However, businesses can still avail the Federal Tax Provision for Clean Energy Equipment to fully expense their solar system. This means that although you won’t get a direct cost reduction, you can still enjoy some savings in your coming year’s tax returns thanks to your solar PV system.

Besides the financial incentives, solar customers in Canada are also eligible for the net-metering program, which allows solar power plants to be connected to the grid in order to send excess energy into the grid which is stored as credits, allowing consumers to use that energy when needed. This eliminates the cost of batteries in pretty much all cases, reducing the initial investment by a significant portion.

Purchase Model

A better indicator of cost for any commodity or equipment is the total cost of ownership, rather than the price tag it comes with. For solar PV systems, particularly, the purchase model can strongly affect how much you will end up paying (and more importantly, saving), over the lifetime of the system.

A system purchased by availing a bank loan will cost more and save less than one purchased cash. A leased system might cost less upfront but costs the highest overtime and saves the least amount of money.

Canadian provinces are also beginning to offer soft loans under the Property Assessed Clean Energy (PACE) program, and Ontario might soon launch the same. PACE financing allows you to cover the entire upfront cost of your solar system with a $0 down, long amortization period, and low-interest rate. For homeowners, there is also the Home Energy Loan Program (HELP), which offers low and fixed-interest loans with long amortization periods.

Payback Period – A More Important Parameter

 

There is no doubt that the cost of a system is an important parameter when deciding to go solar, but in most cases, just the price tag does not tell the whole story. There is another important parameter that serves as a better indicator of whether going solar makes sense – the payback period.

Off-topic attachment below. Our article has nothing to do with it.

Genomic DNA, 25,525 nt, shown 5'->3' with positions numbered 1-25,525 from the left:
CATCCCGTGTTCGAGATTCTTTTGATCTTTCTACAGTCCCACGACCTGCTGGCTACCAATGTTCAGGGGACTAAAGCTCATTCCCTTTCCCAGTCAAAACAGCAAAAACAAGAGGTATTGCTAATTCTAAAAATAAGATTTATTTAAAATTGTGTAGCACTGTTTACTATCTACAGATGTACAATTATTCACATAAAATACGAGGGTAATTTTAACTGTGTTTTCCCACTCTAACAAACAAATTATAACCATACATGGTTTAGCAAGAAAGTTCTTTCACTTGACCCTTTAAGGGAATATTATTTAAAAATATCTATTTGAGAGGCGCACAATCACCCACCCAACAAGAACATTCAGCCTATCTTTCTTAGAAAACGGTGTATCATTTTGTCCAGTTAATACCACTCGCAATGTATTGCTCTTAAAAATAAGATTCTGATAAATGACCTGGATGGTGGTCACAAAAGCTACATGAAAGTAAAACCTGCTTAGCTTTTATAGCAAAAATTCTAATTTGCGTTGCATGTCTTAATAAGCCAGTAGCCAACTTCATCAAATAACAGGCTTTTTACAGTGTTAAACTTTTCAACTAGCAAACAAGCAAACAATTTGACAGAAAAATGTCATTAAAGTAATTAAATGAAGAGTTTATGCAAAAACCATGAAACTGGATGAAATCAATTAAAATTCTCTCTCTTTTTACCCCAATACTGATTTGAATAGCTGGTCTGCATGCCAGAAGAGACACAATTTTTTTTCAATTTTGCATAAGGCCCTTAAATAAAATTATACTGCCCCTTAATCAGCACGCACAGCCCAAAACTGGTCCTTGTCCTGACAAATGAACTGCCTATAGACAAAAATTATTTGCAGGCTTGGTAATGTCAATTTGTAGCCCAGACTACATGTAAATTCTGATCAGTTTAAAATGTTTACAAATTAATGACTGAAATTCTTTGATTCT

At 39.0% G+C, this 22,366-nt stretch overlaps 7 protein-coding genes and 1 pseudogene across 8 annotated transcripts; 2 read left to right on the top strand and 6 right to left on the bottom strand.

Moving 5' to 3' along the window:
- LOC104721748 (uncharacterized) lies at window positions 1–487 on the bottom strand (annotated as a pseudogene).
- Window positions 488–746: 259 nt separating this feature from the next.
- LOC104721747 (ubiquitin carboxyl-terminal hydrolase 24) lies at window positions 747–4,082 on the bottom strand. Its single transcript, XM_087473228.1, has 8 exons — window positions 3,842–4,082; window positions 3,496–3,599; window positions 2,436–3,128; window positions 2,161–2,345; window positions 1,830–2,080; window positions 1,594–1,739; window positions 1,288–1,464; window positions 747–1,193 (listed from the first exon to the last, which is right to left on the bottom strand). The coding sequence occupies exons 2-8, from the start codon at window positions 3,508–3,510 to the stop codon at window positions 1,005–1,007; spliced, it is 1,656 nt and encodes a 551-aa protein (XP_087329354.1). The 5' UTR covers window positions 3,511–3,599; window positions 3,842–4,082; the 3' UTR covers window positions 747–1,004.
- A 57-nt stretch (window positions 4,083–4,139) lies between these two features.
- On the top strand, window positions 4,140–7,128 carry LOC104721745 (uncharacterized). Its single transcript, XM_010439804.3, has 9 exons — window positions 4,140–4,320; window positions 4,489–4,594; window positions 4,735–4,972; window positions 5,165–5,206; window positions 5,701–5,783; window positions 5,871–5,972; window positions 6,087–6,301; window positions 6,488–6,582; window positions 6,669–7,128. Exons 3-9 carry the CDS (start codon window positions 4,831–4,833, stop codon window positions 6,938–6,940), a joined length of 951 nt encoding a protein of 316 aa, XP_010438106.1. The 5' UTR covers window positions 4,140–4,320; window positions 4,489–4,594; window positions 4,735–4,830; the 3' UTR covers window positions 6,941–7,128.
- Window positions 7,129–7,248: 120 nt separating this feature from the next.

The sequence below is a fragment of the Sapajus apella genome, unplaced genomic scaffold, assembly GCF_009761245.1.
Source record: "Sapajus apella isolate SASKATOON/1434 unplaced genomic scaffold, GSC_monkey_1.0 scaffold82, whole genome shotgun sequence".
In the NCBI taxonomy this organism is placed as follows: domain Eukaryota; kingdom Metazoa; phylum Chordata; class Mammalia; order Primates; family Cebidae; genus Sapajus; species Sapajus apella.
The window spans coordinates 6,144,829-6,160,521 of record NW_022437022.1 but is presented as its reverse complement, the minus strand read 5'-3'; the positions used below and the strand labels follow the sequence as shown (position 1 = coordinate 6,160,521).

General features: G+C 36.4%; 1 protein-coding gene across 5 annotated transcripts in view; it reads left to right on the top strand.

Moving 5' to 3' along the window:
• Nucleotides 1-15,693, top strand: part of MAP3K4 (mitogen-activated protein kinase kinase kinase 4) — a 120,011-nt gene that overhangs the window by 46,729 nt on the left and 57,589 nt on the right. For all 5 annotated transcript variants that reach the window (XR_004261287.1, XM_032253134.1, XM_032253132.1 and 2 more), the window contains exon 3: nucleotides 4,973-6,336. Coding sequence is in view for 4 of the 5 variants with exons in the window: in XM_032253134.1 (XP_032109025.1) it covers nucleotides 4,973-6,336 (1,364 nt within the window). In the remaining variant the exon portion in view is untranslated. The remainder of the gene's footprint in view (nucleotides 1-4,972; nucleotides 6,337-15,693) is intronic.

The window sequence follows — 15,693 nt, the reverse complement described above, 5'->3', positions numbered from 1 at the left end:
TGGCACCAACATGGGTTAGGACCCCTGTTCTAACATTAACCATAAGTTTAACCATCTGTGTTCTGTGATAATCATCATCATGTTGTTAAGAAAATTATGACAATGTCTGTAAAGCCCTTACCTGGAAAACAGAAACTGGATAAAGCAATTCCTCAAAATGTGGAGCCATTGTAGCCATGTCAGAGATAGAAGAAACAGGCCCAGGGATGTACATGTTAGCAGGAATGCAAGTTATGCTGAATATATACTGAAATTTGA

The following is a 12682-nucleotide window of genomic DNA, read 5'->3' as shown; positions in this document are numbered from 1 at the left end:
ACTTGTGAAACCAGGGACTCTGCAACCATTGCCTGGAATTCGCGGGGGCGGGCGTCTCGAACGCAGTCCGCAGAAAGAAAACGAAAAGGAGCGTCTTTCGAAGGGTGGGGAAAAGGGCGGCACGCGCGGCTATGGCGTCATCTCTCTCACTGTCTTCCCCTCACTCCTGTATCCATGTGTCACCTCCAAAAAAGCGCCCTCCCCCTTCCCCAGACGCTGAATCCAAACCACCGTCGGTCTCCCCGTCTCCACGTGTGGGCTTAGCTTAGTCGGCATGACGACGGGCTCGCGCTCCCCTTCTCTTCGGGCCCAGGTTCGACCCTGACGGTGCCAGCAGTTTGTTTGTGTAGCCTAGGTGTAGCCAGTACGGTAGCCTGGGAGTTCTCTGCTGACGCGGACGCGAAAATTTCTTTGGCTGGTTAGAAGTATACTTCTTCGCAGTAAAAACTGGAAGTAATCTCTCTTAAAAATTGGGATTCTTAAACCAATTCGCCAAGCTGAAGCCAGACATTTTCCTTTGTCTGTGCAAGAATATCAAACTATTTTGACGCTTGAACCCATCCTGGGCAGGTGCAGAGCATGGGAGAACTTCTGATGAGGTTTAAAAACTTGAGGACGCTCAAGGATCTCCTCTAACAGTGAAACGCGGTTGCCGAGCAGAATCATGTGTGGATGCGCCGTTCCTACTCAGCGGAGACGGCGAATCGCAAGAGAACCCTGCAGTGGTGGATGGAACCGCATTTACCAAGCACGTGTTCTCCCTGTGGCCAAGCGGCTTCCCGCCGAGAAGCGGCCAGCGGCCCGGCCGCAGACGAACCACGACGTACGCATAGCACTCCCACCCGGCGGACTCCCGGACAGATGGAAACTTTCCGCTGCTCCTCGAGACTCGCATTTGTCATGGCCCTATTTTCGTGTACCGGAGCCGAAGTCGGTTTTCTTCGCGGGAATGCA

But what is the payback period? It is the amount of time required for any investment to pay itself off, and the point when actual savings/profit begin. For solar, it can be denoted by the following equation: 

System cost ÷ Value of energy produced = Years to payback

The payback period for any system primarily depends on the existing price of electricity. The higher the price per kWh, the faster the payback. Regardless of how much a system costs, a faster payback is an excellent indicator of the system’s value. 

The payback periods for solar power systems in Ontario, not considering rebates, vary from 7 years to over 10 years. Interestingly, the one case where your payback begins immediately is when you opt for a payment plan instead of paying up front. In this case, your savings begin from the first month, since your payment amount for the solar power system is lower than your monthly expense on grid power.

Summing it Up

Ontario ticks off most, if not all of the factors that make going solar lucrative. It is one of the best provinces when it comes to solar resources – the average solar system here can produce 1166 kWh of electricity per kW of solar panels per year.

At less than $2 per watt for commercial (larger) systems and about $2.5 per watt for residential systems, the prices in the province are not much above the national average. In many places, solar power systems are also known to increase the value of the building, whether residential or commercial, so you don’t have to worry if you are unsure about owning/using a building throughout the life of a system.

For businesses, a bonus benefit of going solar is being able to improve their ESG score. With rapidly increasing awareness about sustainable investments, getting a solar power system for your company certainly upgrades your ESG standing.

Among the few things to ensure when going solar are choosing a reliable installer with a proven track record, top-quality solar equipment, and avoiding the lease model. As far as possible, avoid aiming for the cheapest price since good quality solar power systems last nearly three decades without any serious issues.

Ultimately, whatever the price of solar for your particular facility/home, in most likelihood, solar is going to make a remarkable financial case!